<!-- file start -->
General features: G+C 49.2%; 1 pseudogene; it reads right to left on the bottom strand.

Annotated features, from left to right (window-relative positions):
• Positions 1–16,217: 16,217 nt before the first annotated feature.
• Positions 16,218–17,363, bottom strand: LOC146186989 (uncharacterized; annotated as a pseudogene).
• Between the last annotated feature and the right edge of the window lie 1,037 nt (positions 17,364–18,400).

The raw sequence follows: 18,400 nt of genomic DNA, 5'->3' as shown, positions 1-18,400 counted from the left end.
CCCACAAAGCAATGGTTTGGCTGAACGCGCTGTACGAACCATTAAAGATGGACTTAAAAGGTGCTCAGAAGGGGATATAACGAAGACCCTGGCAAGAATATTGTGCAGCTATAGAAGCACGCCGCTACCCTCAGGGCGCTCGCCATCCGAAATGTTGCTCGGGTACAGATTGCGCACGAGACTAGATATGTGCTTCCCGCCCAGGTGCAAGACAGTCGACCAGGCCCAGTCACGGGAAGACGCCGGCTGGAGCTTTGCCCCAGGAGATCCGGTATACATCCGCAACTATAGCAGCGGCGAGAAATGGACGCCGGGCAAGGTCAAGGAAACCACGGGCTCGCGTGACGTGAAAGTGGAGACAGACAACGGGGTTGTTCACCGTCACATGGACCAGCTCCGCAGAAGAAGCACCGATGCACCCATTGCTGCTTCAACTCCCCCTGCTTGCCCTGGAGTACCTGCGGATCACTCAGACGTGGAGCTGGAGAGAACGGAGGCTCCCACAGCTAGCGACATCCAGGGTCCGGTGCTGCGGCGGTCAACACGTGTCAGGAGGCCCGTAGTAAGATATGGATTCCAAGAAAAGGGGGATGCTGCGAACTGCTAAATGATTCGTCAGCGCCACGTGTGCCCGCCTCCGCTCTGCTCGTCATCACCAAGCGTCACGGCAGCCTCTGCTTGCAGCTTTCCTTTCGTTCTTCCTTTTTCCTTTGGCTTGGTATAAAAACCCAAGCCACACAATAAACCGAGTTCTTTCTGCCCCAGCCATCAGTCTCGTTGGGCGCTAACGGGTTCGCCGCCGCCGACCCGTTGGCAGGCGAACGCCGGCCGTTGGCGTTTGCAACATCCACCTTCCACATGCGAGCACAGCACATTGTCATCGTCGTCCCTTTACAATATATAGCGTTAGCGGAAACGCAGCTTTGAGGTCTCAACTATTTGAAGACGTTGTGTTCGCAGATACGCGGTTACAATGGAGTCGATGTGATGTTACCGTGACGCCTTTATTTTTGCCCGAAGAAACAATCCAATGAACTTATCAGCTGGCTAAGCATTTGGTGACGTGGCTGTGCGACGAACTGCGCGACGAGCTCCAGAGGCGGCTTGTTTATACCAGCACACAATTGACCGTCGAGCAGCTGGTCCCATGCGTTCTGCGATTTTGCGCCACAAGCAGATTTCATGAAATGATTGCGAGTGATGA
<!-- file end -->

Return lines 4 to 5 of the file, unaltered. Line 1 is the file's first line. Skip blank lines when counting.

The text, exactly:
• Positions 16,218–17,363, bottom strand: LOC146186989 (uncharacterized; annotated as a pseudogene).
• Between the last annotated feature and the right edge of the window lie 1,037 nt (positions 17,364–18,400).